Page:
UN summit

Brown promises to scale back Trident

World powers move to endorse Obama’s nuclear-free vision as PM offers to cut the number of Trident nuclear submarines

The leaders of the world's greatest powers, including the Prime Minister Gordon Brown, are set tomorrow to endorse President Barack Obama's ambitious goal of ridding the world of nuclear weapons. According to the final draft of a resolution to be put to a rare summit of the five permanent members of the UN Security Council, the leaders will resolve "to seek a safer world for all and to create the conditions for a world without nuclear weapons".

In an overt show of support, Mr Brown will unveil plans to cut the number of Trident nuclear submarines from four to three. The Prime Minister will tell the special session of the Security Council, which also includes the leaders of France, Russia and China, that he is "prepared to consider" the move. Mr Obama convened the extraordinary summit-level session of the Council to give impetus to his mission to denuclearise the planet as the crisis surrounding Iran and North Korea and their rush to acquire atomic weapons appears to be deepening. The text of the resolution, seen by The Independent, is likely to be hailed as a breakthrough by campaigning groups. President Obama first spelled out his dream of counting down to a nuclear-free world in a speech in Prague at the end of March. For his proposal now to be adopted formally by the UN Security Council amounts to a significant endorsement by the world's leading powers. It is given added weight by the support of the non permanent members of the council, including Vietnam, Japan, Mexico Turkey and Libya, which was until recently an aspiring nuclear state.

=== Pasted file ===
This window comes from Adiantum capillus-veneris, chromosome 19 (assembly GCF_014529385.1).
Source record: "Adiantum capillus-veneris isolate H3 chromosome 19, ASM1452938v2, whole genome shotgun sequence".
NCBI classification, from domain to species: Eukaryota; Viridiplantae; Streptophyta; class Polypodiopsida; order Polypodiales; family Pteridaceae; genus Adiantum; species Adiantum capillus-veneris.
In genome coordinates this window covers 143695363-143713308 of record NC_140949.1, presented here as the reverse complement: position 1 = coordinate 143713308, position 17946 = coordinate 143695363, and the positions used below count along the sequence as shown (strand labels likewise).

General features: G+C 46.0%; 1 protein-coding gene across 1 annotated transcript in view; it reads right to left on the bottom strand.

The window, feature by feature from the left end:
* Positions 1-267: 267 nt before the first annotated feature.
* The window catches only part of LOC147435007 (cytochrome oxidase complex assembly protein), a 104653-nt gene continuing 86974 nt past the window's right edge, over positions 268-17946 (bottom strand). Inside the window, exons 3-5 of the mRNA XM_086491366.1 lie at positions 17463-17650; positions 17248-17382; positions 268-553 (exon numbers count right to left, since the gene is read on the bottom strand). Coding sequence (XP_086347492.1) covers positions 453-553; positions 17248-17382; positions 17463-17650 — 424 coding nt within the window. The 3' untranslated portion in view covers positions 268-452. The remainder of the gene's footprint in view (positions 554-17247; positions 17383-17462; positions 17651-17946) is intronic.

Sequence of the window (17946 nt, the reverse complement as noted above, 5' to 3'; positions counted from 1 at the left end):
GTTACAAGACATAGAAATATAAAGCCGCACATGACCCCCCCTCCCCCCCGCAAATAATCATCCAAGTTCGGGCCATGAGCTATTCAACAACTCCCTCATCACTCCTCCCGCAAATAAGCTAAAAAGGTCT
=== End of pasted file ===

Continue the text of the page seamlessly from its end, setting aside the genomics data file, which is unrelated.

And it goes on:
"The only way to eliminate the nuclear threat is to eliminate all nuclear weapons," former US Ambassador Thomas Pickering of the Global Zero campaigning group said last night. "The Security Council's endorsement of this goal would be another great step toward an international consensus on working together to achieve this important objective."

In Britain, Trident is due to be upgraded in a £25bn programme approved by the Tony Blair's government with the backing of then-Chancellor Brown. The UK's arsenal of warheads has already been cut from 200 to 160 and scrapping one boat would not mean it could be cut further as the Government's policy is to retain the minimum number needed for an effective deterrent. A final decision will rest with the full Cabinet, but Mr Brown's plan looks certain to be approved. His aides insisted the aim to ensure Britain played its full part in global disarmament talks rather than simply a way to save up to £5bn. However, the planned scaling down of Trident is the most graphic sign of the public spending cuts to which Mr Brown committed himself last week to balance the nation's books.



By restating his commitment to retaining Britain's independent nuclear deterrent, he will disappoint critics who describe Trident as a Cold War relic. Aides described that as "non-negotiable" because of the threat that a rogue state might acquire nuclear weapons.